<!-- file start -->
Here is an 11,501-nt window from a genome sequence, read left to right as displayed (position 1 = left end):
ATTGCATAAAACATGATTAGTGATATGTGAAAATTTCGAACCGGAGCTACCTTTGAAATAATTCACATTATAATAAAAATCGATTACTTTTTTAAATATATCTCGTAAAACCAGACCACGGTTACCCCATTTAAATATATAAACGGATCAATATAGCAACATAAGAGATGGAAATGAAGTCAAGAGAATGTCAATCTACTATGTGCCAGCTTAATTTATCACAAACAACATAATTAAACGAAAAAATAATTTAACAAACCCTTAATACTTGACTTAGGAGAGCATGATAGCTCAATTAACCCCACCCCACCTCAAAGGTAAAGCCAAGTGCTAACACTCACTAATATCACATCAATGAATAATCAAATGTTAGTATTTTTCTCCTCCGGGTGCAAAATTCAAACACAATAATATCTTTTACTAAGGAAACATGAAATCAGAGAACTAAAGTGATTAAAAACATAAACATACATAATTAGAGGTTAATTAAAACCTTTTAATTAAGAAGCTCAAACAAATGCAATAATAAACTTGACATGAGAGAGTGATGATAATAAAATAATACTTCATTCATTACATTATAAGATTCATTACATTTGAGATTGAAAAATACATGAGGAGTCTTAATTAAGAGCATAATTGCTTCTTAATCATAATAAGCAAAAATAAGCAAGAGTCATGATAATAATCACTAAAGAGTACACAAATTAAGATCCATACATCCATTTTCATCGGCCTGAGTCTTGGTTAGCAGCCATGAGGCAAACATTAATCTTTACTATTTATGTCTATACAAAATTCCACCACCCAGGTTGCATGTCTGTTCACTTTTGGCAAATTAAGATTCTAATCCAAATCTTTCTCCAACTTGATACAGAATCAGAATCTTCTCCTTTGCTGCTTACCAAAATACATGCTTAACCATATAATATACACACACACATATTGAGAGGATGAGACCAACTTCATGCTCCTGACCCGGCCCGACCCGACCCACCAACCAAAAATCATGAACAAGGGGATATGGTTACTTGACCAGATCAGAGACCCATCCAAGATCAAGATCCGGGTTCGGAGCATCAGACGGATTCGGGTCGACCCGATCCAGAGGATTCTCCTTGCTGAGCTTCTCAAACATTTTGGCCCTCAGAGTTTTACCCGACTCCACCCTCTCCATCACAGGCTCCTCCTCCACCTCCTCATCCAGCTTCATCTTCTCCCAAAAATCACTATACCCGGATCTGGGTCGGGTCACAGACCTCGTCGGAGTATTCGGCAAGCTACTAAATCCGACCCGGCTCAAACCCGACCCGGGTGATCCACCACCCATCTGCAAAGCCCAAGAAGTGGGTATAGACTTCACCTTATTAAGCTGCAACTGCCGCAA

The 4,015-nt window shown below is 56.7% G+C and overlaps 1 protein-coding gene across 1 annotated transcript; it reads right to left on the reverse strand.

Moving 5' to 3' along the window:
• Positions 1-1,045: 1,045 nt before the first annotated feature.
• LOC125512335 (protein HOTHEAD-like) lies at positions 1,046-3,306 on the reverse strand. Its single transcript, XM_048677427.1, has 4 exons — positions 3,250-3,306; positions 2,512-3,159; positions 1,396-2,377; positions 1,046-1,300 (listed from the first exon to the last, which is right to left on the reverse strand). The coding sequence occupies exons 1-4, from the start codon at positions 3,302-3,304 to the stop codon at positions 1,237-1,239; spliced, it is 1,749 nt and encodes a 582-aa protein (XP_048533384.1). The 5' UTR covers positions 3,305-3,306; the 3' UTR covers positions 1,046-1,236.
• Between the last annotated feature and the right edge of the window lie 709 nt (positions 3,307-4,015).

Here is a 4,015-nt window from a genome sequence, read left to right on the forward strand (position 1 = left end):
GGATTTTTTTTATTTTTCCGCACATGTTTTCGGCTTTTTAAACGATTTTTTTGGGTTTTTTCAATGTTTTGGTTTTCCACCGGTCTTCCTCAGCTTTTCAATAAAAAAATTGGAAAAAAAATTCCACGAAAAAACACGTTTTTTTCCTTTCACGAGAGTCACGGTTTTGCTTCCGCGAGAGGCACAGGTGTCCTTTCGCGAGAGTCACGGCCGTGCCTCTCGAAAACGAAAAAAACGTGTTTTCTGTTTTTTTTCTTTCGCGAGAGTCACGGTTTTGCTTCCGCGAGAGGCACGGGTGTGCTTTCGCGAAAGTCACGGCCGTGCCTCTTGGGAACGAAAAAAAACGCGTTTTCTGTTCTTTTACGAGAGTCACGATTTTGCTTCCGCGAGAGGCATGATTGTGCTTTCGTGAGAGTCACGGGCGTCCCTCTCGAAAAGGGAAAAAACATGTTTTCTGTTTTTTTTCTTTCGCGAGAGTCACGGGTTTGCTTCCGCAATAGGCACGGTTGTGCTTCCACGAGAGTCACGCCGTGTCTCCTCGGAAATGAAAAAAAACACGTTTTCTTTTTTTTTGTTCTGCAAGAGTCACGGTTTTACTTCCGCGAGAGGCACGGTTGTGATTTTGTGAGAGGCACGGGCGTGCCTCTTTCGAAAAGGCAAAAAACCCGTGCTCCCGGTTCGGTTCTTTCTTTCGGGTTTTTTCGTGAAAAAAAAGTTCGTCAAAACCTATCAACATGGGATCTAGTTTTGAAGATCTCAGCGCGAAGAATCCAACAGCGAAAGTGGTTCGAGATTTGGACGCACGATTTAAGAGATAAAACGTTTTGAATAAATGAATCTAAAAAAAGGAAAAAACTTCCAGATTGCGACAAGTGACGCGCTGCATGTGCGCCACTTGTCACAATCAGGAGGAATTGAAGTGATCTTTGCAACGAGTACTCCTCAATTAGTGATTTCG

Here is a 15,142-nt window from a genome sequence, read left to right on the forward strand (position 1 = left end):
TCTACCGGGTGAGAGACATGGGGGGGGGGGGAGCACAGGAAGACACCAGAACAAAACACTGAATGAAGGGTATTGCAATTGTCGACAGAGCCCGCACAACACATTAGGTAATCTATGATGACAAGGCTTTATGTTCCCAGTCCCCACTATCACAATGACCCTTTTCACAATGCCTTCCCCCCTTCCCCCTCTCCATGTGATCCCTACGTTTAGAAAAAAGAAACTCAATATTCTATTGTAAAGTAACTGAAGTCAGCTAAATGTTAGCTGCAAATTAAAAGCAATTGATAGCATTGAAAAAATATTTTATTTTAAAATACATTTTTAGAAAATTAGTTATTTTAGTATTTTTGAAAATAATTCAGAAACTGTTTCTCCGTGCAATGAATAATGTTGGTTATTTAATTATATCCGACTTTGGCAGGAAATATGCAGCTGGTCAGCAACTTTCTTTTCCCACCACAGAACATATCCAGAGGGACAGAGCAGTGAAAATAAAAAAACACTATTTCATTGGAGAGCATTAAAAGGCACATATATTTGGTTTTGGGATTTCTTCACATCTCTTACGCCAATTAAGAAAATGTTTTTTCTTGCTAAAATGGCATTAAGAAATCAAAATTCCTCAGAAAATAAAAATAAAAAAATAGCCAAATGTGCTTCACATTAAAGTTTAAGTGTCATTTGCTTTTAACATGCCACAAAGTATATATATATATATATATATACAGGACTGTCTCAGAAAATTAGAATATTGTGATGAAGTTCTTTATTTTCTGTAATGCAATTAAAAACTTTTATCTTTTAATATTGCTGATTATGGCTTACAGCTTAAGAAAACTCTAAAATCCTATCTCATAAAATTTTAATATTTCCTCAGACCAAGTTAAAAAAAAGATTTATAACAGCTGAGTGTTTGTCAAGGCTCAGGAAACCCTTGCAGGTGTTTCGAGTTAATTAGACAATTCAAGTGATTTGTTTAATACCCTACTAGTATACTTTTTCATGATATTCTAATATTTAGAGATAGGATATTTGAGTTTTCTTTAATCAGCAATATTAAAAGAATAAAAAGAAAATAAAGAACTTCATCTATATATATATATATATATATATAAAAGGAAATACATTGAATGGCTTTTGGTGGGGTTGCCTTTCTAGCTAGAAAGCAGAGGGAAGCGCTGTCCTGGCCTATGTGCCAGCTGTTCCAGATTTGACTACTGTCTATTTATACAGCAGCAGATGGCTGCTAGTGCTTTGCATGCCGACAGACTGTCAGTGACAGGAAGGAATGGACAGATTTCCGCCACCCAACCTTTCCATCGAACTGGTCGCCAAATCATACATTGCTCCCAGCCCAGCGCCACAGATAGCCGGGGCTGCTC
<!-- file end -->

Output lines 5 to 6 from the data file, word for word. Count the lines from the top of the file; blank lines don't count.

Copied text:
• Positions 1-1,045: 1,045 nt before the first annotated feature.
• LOC125512335 (protein HOTHEAD-like) lies at positions 1,046-3,306 on the reverse strand. Its single transcript, XM_048677427.1, has 4 exons — positions 3,250-3,306; positions 2,512-3,159; positions 1,396-2,377; positions 1,046-1,300 (listed from the first exon to the last, which is right to left on the reverse strand). The coding sequence occupies exons 1-4, from the start codon at positions 3,302-3,304 to the stop codon at positions 1,237-1,239; spliced, it is 1,749 nt and encodes a 582-aa protein (XP_048533384.1). The 5' UTR covers positions 3,305-3,306; the 3' UTR covers positions 1,046-1,236.